The Republicans’ women problem

The real problem for Republicans with women voters is that women are simply more liberal than men on most all the key role of government issues that define so much modern political debate.  And it has been this way since at least the 1980’s.  This is very well established ground within political science.  In fact, Laurel and I were actually just working on studying “just” the gender gap before we somewhat accidentally studies across the impact of children, which has shaped our research ever since.

Earlier this week, I wrote about GOP Congresswoman Renee Ellmer’s inane comments about how pie charts are just too tough for women voters.   A number of nice blog posts, etc., on the issue around, but I particularly enjoyed Amy Davidson’s.  It also featured this excerpt from Ellmer’s that I had not previously noticed:

Ellmers’s comments reflect a certain Republican school of thought: women love the G.O.P; they just don’t realize it. (Their lack of self-awareness is such that, as a G.O.P. postmortem on the 2012 election noted, Obama’s margin with women was eleven per cent.) This, Ellmers said, is a matter of “tone”: “Women, by and large, agree with us on all of the issues. If you go through each issue, they agree. [emphasis mine]It’s how we are able to articulate ourselves—make sure that we’re getting the point across that we care, before we do anything else.”

This just could not be further from the truth!  Where is Ellmers getting this misinformation?  Fox news, I suppose.  Regardless, how can their be any hope of Republican legislators effectively addressing the needs of women citizens if they are so sadly misinformed about women (on average, of course) really think!  For a little context, here’s some charts from a Pew 2012 poll that looked at the gender gap on various key issues:

Yet, somehow Ellmers believes that women actually agree more with Republicans?!  Also noteworthy (and I hope I’ve mentioned this before), the gap is definitely not about abortion (as clearly seen in the last chart).

I also enjoyed Amanda Marcotte’s take, to a degree:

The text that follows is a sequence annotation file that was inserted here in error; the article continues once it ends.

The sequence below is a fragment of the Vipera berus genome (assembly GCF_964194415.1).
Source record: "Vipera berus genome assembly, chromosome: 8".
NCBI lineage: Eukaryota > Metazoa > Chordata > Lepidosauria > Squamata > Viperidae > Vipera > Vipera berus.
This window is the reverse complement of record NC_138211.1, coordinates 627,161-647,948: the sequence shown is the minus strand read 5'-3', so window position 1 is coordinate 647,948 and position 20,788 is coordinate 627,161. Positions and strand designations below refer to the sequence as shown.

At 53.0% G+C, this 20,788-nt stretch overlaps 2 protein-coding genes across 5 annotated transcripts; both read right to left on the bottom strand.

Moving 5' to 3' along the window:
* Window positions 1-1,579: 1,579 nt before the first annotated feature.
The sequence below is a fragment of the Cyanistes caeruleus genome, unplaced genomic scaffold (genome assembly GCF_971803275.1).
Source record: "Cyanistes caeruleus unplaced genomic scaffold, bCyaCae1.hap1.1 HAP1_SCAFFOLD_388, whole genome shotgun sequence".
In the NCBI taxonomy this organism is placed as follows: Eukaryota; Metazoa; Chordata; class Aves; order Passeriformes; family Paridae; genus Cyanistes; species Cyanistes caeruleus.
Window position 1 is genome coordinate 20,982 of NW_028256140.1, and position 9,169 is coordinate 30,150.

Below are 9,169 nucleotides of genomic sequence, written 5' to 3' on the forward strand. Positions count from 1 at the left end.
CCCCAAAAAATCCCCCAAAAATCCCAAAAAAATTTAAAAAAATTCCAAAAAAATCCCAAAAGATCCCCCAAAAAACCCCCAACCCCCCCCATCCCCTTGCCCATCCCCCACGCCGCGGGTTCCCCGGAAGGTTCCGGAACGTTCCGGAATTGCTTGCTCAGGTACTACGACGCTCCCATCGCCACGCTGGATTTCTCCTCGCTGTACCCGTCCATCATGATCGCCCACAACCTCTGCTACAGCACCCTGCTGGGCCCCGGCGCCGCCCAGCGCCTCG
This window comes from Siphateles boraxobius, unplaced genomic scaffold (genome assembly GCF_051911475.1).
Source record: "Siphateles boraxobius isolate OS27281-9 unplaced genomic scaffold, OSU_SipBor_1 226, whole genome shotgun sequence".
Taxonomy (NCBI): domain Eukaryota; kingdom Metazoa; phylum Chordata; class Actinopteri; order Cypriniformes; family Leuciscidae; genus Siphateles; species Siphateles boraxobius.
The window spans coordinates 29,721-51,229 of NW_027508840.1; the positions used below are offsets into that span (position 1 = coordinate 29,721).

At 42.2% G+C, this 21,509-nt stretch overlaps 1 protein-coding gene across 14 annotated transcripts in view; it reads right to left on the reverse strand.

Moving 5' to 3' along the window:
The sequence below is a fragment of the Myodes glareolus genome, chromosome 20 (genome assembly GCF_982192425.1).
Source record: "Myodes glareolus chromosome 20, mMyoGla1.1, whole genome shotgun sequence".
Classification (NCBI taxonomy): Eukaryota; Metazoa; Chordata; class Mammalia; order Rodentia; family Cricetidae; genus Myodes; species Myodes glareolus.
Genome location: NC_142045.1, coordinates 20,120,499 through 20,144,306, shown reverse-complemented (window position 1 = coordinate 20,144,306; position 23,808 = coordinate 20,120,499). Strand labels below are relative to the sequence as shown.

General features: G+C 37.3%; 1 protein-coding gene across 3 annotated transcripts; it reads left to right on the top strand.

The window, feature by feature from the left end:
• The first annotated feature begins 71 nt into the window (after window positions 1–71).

Women are likelier than men to make minimum wage or less.Women are more likely to fall into one of the eligibility categories for Medicaid.Women still make lower wages because of gender discrimination. Women like having contraception coverage and a social safety net. If anything, making the impact of policy easier to understand would drive even more women away from Republicans and toward Democrats.

But, alas, she’s got to go and ruin it by making it also about abortion when the data just don’t support that.

Regardless, insofar as Ellmers’ take is indicative of that of Republican politicians, don’t expect to see this pronounced gender gap narrowing much any time soon.

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About Steve Greene
Professor of Political Science at NC State http://faculty.chass.ncsu.edu/shgreene

One Response to The Republicans’ women problem

  1. rgbact says:

    Amanda Marcotte, eh? Thankfully, not all women are as “lady parts” obsessed…and base there votes on fiscal and national security (as well as social) issues. I would note that you didn’t post the chart on ACA, that showed almost no gender gap. And no chart on the deficit. And no chart on crime. And no chart on illegal immigration. Now I’m not agreeing with Renee Elmers but women are a bit more complex than Amanda Marcotte and you seem to think

    Of course there is a gender gap. About 15%. Even Reagan barely won women in the 1980 landslide. Republicans generally just hope to stay within 5% with women, and then win men by 10%.And they do it by stressing issues besides free birth control and gays getting married…..with the assumption that there are women that care about such things..

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